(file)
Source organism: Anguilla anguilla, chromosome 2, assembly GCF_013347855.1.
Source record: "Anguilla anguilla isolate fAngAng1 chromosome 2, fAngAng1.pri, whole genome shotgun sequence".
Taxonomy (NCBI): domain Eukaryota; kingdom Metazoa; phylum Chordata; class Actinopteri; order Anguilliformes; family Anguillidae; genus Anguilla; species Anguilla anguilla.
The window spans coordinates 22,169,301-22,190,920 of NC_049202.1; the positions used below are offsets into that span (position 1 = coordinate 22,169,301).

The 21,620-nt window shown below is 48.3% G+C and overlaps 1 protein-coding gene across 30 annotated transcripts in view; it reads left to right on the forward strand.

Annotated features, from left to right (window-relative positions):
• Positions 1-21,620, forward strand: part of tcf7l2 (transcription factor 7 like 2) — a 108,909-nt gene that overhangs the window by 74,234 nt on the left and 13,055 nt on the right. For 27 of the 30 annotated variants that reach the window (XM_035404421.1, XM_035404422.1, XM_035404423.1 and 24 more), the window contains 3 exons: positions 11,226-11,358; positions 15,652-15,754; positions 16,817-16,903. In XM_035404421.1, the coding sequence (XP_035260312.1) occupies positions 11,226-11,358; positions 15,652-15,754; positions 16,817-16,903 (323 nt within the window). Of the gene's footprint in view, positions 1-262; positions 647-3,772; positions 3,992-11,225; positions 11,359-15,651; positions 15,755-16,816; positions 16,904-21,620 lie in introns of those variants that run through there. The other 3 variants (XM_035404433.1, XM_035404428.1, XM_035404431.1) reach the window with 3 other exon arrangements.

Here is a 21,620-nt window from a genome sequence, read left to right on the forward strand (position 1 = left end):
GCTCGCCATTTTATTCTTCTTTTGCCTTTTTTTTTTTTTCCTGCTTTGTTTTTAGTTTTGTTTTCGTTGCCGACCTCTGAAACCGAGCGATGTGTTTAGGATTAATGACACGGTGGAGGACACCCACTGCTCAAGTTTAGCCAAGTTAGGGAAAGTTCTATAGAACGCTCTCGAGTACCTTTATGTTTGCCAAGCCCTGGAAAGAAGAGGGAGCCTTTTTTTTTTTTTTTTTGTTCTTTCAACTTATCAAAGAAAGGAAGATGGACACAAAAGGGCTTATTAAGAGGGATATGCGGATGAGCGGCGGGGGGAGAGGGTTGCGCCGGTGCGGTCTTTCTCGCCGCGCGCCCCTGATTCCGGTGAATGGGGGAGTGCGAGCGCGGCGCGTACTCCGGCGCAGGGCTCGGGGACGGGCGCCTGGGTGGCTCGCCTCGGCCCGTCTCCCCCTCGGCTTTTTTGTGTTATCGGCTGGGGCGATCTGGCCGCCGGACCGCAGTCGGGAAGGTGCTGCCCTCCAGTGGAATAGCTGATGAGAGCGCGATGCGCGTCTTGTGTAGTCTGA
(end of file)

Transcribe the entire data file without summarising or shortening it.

Source organism: Anguilla anguilla, chromosome 2, assembly GCF_013347855.1.
Source record: "Anguilla anguilla isolate fAngAng1 chromosome 2, fAngAng1.pri, whole genome shotgun sequence".
Taxonomy (NCBI): domain Eukaryota; kingdom Metazoa; phylum Chordata; class Actinopteri; order Anguilliformes; family Anguillidae; genus Anguilla; species Anguilla anguilla.
The window spans coordinates 22,169,301-22,190,920 of NC_049202.1; the positions used below are offsets into that span (position 1 = coordinate 22,169,301).

The 21,620-nt window shown below is 48.3% G+C and overlaps 1 protein-coding gene across 30 annotated transcripts in view; it reads left to right on the forward strand.

Annotated features, from left to right (window-relative positions):
• Positions 1-21,620, forward strand: part of tcf7l2 (transcription factor 7 like 2) — a 108,909-nt gene that overhangs the window by 74,234 nt on the left and 13,055 nt on the right. For 27 of the 30 annotated variants that reach the window (XM_035404421.1, XM_035404422.1, XM_035404423.1 and 24 more), the window contains 3 exons: positions 11,226-11,358; positions 15,652-15,754; positions 16,817-16,903. In XM_035404421.1, the coding sequence (XP_035260312.1) occupies positions 11,226-11,358; positions 15,652-15,754; positions 16,817-16,903 (323 nt within the window). Of the gene's footprint in view, positions 1-262; positions 647-3,772; positions 3,992-11,225; positions 11,359-15,651; positions 15,755-16,816; positions 16,904-21,620 lie in introns of those variants that run through there. The other 3 variants (XM_035404433.1, XM_035404428.1, XM_035404431.1) reach the window with 3 other exon arrangements.

Here is a 21,620-nt window from a genome sequence, read left to right on the forward strand (position 1 = left end):
GCTCGCCATTTTATTCTTCTTTTGCCTTTTTTTTTTTTTCCTGCTTTGTTTTTAGTTTTGTTTTCGTTGCCGACCTCTGAAACCGAGCGATGTGTTTAGGATTAATGACACGGTGGAGGACACCCACTGCTCAAGTTTAGCCAAGTTAGGGAAAGTTCTATAGAACGCTCTCGAGTACCTTTATGTTTGCCAAGCCCTGGAAAGAAGAGGGAGCCTTTTTTTTTTTTTTTTTGTTCTTTCAACTTATCAAAGAAAGGAAGATGGACACAAAAGGGCTTATTAAGAGGGATATGCGGATGAGCGGCGGGGGGAGAGGGTTGCGCCGGTGCGGTCTTTCTCGCCGCGCGCCCCTGATTCCGGTGAATGGGGGAGTGCGAGCGCGGCGCGTACTCCGGCGCAGGGCTCGGGGACGGGCGCCTGGGTGGCTCGCCTCGGCCCGTCTCCCCCTCGGCTTTTTTGTGTTATCGGCTGGGGCGATCTGGCCGCCGGACCGCAGTCGGGAAGGTGCTGCCCTCCAGTGGAATAGCTGATGAGAGCGCGATGCGCGTCTTGTGTAGTCTGA